Humanities in the News

Humanities in the News is a curated newsfeed about university study of the humanities.

And the news is, it’s not all bad news.

Degrees in the humanities:

  • lead to jobs;
  • nurture democracy, and;
  • benefit society.

We all face new challenges in a global economy; this section is for news, voices, and commentary about how the humanities are responding.

Please feel free to send suggestions and links for this page to us at

The Top Eleven Reasons to Study the Humanities 


11 January 2019 (Sydney Johnson, EdSurge) University Data Science Programs Turn to Ethics and the Humanities

“Computer science has been trying to catch up with the ethical implications of what they are already doing… Data science has this built in from the start, and you’re not trying to retrofit something to insert ethics—it's making it a part of the design principle.”

7 January 2019 (Michael T. Nietzel, Forbes Magazine) Whither The Humanities: The Ten-Year Trend in College Majors

"The humanities are struggling. Fewer graduates are majoring in English, history, foreign language, or liberal arts now versus ten years ago… As more students opt for occupationally linked majors, the role of the humanities and social sciences in the curriculum must be protected."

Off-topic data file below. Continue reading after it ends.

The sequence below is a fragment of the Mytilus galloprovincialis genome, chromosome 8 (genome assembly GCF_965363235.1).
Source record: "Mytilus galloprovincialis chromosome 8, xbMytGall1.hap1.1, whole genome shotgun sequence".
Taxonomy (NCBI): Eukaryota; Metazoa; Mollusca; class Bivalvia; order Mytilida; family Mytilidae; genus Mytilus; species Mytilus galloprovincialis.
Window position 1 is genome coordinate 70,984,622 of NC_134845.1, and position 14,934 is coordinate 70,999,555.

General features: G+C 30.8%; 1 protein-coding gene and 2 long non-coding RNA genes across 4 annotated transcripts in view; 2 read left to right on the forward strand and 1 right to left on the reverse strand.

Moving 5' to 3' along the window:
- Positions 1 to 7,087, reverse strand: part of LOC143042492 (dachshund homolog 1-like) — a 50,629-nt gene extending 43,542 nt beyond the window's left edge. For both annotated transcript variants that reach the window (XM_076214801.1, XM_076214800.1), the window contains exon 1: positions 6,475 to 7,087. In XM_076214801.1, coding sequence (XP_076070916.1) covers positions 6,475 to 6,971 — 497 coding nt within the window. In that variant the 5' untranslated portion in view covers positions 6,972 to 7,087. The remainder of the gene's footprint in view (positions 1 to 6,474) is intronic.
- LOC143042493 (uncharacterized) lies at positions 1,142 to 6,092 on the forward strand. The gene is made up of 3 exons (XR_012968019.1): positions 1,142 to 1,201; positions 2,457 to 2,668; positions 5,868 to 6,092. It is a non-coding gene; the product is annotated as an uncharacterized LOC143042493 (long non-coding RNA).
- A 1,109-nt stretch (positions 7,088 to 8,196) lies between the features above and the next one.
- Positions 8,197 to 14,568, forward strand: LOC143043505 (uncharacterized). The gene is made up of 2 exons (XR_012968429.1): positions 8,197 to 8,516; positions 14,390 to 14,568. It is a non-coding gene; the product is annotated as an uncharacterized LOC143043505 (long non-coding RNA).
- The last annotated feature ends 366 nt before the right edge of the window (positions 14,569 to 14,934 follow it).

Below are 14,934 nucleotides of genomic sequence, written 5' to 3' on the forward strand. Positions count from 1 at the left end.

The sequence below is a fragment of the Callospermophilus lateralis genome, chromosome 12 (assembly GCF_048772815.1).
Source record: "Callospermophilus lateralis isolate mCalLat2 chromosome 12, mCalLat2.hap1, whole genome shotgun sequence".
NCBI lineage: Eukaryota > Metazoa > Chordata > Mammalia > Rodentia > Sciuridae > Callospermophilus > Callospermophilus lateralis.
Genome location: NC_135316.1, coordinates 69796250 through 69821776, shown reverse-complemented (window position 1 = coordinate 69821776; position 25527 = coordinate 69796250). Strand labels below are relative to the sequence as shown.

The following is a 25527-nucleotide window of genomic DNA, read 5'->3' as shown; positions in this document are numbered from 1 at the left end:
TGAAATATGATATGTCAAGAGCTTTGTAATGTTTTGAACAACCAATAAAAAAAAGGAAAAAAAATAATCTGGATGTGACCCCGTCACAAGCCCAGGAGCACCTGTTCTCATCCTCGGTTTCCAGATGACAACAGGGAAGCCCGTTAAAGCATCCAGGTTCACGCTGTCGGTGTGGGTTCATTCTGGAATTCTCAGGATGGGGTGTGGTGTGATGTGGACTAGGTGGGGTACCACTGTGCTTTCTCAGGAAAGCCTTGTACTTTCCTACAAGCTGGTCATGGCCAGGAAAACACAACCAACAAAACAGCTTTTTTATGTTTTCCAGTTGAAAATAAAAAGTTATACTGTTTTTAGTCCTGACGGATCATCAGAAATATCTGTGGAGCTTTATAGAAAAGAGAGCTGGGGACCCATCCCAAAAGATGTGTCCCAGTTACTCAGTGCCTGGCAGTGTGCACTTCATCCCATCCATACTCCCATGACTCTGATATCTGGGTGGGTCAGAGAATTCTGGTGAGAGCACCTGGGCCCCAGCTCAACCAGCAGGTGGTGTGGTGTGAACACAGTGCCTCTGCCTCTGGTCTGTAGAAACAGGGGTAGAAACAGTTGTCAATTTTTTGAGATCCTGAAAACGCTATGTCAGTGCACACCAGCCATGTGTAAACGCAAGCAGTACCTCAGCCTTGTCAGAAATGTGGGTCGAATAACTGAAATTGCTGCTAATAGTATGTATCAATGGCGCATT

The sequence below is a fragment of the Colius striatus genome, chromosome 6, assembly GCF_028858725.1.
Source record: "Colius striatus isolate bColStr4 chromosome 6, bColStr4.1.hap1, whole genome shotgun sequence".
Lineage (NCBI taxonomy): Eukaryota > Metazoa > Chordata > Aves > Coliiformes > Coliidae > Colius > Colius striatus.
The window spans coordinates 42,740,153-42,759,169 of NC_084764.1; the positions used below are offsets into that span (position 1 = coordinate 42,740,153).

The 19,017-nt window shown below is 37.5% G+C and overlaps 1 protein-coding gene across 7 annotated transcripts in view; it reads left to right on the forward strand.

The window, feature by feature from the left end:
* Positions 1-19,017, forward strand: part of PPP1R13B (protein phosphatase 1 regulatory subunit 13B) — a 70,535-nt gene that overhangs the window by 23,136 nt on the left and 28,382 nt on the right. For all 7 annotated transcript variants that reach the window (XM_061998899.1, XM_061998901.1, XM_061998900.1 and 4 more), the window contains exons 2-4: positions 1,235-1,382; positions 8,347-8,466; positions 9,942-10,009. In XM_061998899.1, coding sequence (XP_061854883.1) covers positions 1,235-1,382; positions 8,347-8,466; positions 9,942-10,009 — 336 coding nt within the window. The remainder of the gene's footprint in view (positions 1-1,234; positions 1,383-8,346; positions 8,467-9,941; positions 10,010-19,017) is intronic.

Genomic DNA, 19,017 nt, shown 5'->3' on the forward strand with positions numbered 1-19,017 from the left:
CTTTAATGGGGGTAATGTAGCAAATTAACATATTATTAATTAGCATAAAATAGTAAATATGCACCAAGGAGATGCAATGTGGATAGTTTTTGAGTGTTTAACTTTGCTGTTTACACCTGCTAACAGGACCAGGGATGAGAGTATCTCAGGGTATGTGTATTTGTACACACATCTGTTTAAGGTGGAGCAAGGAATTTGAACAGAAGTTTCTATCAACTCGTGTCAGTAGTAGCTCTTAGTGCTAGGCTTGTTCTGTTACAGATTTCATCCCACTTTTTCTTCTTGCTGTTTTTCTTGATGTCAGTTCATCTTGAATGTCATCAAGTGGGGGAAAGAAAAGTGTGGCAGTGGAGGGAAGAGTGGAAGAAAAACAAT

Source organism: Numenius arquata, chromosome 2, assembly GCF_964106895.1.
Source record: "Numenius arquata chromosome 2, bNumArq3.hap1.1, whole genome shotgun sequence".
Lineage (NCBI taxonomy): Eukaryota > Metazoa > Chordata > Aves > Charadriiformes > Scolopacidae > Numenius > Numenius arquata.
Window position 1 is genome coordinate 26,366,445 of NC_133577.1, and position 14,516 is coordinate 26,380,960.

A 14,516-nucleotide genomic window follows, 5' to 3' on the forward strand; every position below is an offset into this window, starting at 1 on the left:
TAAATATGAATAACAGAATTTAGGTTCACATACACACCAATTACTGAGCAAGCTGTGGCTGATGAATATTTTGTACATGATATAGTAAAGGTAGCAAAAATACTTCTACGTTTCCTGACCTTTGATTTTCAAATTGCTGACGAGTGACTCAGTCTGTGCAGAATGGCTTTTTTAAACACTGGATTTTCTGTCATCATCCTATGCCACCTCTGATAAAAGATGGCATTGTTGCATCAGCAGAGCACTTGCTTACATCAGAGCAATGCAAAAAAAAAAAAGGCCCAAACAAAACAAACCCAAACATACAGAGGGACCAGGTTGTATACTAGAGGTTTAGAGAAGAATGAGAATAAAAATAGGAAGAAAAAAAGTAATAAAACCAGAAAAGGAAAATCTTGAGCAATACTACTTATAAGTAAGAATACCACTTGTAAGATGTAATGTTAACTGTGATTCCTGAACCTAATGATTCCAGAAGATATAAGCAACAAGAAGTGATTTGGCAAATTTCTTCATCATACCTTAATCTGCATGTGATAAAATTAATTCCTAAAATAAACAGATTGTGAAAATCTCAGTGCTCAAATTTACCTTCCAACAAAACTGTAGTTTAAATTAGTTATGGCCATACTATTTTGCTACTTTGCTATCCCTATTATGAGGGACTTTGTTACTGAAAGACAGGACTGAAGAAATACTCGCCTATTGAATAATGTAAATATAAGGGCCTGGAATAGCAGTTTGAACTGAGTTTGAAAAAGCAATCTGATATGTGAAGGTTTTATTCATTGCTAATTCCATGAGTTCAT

1 April 2019 (Amanda Ruggeri, BBC WorkLife) Why Worthless Humanities Degrees May Set You Up for Life

"Take law. In the US, an undergraduate student who took the seemingly most direct route to becoming a lawyer, judge or magistrate – majoring in a pre-law or legal studies degree – can expect to earn an average of $94,000 a year. But those who majored in philosophy or religious studies make an average of $110,000. Graduates who studied area, ethnic and civilisations studies earn $124,000, US history majors earn $143,000 and those who studied foreign languages earn $148,000, a stunning $54,000 a year above their pre-law counterparts."

(Mike Scutari, Inside Philanthropy ) -- Score One for the Liberal Arts: Why That Big Campus Gift for Philosophy Matters

"Giving generally flows to the 'usual suspects' like endowments, blended curriculum, and digitization projects. All of which makes investor Bill Miller's $75 million donation to John Hopkins University's philosophy department both unique and tantalizing. 'I wanted the gift to go to something where it would have a significant impact, and change the trajectory... Philosophy has made a huge difference both to my life outside business, in terms of adding a great degree of richness and knowledge, and to the actual decisions I've made in investing.'"